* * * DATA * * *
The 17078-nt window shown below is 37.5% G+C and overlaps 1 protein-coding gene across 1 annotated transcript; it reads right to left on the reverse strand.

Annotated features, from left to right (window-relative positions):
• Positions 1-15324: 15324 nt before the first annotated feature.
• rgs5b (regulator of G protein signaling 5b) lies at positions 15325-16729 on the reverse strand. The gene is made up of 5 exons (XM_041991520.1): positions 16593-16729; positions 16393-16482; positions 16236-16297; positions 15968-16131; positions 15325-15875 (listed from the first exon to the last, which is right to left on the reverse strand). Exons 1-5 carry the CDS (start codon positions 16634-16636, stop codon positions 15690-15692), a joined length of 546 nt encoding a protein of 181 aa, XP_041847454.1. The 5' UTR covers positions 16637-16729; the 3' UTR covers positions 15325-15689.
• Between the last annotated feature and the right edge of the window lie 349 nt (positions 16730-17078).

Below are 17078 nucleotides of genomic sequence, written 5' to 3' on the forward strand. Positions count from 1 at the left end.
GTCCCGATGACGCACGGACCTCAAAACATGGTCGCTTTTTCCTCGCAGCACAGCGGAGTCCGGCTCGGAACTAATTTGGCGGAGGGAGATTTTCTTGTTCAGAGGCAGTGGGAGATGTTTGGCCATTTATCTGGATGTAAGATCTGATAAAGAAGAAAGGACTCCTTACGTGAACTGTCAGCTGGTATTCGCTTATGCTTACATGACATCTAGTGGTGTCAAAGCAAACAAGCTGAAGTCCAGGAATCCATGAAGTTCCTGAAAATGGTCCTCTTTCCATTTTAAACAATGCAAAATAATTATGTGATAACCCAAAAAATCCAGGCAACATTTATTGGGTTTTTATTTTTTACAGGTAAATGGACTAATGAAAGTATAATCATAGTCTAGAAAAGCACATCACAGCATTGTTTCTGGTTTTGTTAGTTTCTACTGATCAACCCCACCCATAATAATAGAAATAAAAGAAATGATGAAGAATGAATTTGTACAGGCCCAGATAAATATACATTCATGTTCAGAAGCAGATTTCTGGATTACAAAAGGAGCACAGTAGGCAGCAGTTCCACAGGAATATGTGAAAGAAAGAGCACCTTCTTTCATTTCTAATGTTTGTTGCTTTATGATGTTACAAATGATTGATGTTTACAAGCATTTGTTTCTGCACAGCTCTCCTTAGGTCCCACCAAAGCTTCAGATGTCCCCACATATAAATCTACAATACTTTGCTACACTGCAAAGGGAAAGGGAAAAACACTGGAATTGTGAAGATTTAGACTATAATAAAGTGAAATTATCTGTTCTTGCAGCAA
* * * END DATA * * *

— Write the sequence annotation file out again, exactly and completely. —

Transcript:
The 17078-nt window shown below is 37.5% G+C and overlaps 1 protein-coding gene across 1 annotated transcript; it reads right to left on the reverse strand.

Annotated features, from left to right (window-relative positions):
• Positions 1-15324: 15324 nt before the first annotated feature.
• rgs5b (regulator of G protein signaling 5b) lies at positions 15325-16729 on the reverse strand. The gene is made up of 5 exons (XM_041991520.1): positions 16593-16729; positions 16393-16482; positions 16236-16297; positions 15968-16131; positions 15325-15875 (listed from the first exon to the last, which is right to left on the reverse strand). Exons 1-5 carry the CDS (start codon positions 16634-16636, stop codon positions 15690-15692), a joined length of 546 nt encoding a protein of 181 aa, XP_041847454.1. The 5' UTR covers positions 16637-16729; the 3' UTR covers positions 15325-15689.
• Between the last annotated feature and the right edge of the window lie 349 nt (positions 16730-17078).

Below are 17078 nucleotides of genomic sequence, written 5' to 3' on the forward strand. Positions count from 1 at the left end.
GTCCCGATGACGCACGGACCTCAAAACATGGTCGCTTTTTCCTCGCAGCACAGCGGAGTCCGGCTCGGAACTAATTTGGCGGAGGGAGATTTTCTTGTTCAGAGGCAGTGGGAGATGTTTGGCCATTTATCTGGATGTAAGATCTGATAAAGAAGAAAGGACTCCTTACGTGAACTGTCAGCTGGTATTCGCTTATGCTTACATGACATCTAGTGGTGTCAAAGCAAACAAGCTGAAGTCCAGGAATCCATGAAGTTCCTGAAAATGGTCCTCTTTCCATTTTAAACAATGCAAAATAATTATGTGATAACCCAAAAAATCCAGGCAACATTTATTGGGTTTTTATTTTTTACAGGTAAATGGACTAATGAAAGTATAATCATAGTCTAGAAAAGCACATCACAGCATTGTTTCTGGTTTTGTTAGTTTCTACTGATCAACCCCACCCATAATAATAGAAATAAAAGAAATGATGAAGAATGAATTTGTACAGGCCCAGATAAATATACATTCATGTTCAGAAGCAGATTTCTGGATTACAAAAGGAGCACAGTAGGCAGCAGTTCCACAGGAATATGTGAAAGAAAGAGCACCTTCTTTCATTTCTAATGTTTGTTGCTTTATGATGTTACAAATGATTGATGTTTACAAGCATTTGTTTCTGCACAGCTCTCCTTAGGTCCCACCAAAGCTTCAGATGTCCCCACATATAAATCTACAATACTTTGCTACACTGCAAAGGGAAAGGGAAAAACACTGGAATTGTGAAGATTTAGACTATAATAAAGTGAAATTATCTGTTCTTGCAGCAA